Unlike previous Shimano front changers, the new XTR cage has fewer tricky bends and twists to coax the chain from sprocket to sprocket, relying more on brute stiffness to get the job done, and the cage is also designed to compensate for three degrees of rear suspension travel. Two separate derailleurs are offered, one for two ring and another for three ring setups, and both clamp type and direct mount options are available. For 2015, only the FD 9025 model changer will offer a conventional cable routing. The new FD 9000 XTR changer will be easy to spot because it requires a novel down tube-routed housing that feeds to the front side of the mechanism, and we expect to see some zip-ties on bikes that were designed before the new XTR components were released to manufacturers.
XTR Rear DerailleurShift Levers
The 2015 XTR rear derailleur is essentially an entirely new model, with its parallelogram slant being reduced and the cage and upper pulley offset so the derailleur will better track the steeper angle formed by the wide-range eleven-speed cassette. Quicker shifting is said to be accomplished by extending the derailleur’s body about 10mm farther forward, so that the upper pulley leads the chain into the next shift. The Shadow Plus clutch has also been reconfigured with an external hex key adjustment, and the outer cage is carbon fiber. Adjustments have extended ranges to make the new derailleur more adaptable to various frame designs and, presumably, to allow it to adapt to future eleven-speed cassettes with different gear ratios - we test fit it with OneUp's new 45 tooth cog and it clears without any issues. Both the medium and long cage options retail for $239.99 USD, with the medium cage weighing 217 grams on our scale.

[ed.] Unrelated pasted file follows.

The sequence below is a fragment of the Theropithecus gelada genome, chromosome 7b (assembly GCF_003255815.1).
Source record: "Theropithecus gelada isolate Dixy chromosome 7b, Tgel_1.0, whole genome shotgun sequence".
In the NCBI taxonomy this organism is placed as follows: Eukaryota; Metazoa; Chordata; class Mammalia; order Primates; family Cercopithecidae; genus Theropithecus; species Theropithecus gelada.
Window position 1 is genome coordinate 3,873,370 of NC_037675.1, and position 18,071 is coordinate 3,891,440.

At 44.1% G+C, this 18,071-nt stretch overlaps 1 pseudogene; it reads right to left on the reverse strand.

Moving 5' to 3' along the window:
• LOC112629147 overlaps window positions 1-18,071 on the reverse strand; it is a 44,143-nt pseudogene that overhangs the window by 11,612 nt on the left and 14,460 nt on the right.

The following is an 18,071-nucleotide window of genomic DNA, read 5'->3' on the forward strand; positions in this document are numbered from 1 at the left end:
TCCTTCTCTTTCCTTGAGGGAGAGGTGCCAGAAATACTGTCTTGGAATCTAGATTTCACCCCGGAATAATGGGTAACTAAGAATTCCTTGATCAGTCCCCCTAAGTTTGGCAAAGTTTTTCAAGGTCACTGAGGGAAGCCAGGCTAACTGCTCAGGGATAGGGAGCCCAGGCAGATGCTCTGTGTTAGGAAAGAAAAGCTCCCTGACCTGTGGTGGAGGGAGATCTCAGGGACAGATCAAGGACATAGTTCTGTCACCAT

Shimano redesigned their XTR shifters with a longer cable take-up lever and a broader cable release lever that resembles Saint levers. The release lever can double shift if necessary - a feature that was added to facilitate faster shifting for single ring drivetrains. The internals have also been altered to offer a more crisp feel and tactile shift feedback, which Shimano refers to as “Vivid indexing” action. Cosmetically, the XTR shifters appear somewhat similar to last year’s when they are on the bike, except for the addition of a textured carbon fiber release lever, and like previous XTR, they are I-Spec II compatible, so they can be directly mounted to the brake levers. A set of 229 gram XTR shifters with standard mounting costs $234.99, and there's a $10 up-charge if you want to go with the cleaner I-Spec II mounting. Individual left and right shifters are available for $119.99 USD.
Riding Shimano's XTR DrivetrainFront Shifting